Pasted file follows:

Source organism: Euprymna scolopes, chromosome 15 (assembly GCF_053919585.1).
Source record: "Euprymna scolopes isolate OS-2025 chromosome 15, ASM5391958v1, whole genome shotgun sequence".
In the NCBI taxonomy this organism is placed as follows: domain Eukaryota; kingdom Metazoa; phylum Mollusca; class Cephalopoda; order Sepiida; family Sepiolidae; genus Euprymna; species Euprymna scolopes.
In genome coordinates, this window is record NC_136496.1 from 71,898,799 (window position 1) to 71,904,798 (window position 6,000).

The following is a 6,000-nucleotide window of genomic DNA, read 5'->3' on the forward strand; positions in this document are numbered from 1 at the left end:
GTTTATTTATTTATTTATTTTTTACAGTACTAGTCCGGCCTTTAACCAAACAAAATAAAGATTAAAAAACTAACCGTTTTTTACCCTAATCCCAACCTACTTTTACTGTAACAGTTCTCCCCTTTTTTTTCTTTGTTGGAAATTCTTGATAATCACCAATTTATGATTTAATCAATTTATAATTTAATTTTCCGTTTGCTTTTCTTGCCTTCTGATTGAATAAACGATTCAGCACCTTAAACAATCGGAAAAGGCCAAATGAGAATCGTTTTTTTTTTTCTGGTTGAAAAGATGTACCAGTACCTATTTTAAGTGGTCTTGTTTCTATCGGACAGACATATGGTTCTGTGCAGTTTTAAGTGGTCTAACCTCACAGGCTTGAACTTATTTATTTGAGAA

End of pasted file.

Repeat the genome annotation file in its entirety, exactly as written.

Source organism: Euprymna scolopes, chromosome 15 (assembly GCF_053919585.1).
Source record: "Euprymna scolopes isolate OS-2025 chromosome 15, ASM5391958v1, whole genome shotgun sequence".
In the NCBI taxonomy this organism is placed as follows: domain Eukaryota; kingdom Metazoa; phylum Mollusca; class Cephalopoda; order Sepiida; family Sepiolidae; genus Euprymna; species Euprymna scolopes.
In genome coordinates, this window is record NC_136496.1 from 71,898,799 (window position 1) to 71,904,798 (window position 6,000).

The following is a 6,000-nucleotide window of genomic DNA, read 5'->3' on the forward strand; positions in this document are numbered from 1 at the left end:
GTTTATTTATTTATTTATTTTTTACAGTACTAGTCCGGCCTTTAACCAAACAAAATAAAGATTAAAAAACTAACCGTTTTTTACCCTAATCCCAACCTACTTTTACTGTAACAGTTCTCCCCTTTTTTTTCTTTGTTGGAAATTCTTGATAATCACCAATTTATGATTTAATCAATTTATAATTTAATTTTCCGTTTGCTTTTCTTGCCTTCTGATTGAATAAACGATTCAGCACCTTAAACAATCGGAAAAGGCCAAATGAGAATCGTTTTTTTTTTTCTGGTTGAAAAGATGTACCAGTACCTATTTTAAGTGGTCTTGTTTCTATCGGACAGACATATGGTTCTGTGCAGTTTTAAGTGGTCTAACCTCACAGGCTTGAACTTATTTATTTGAGAA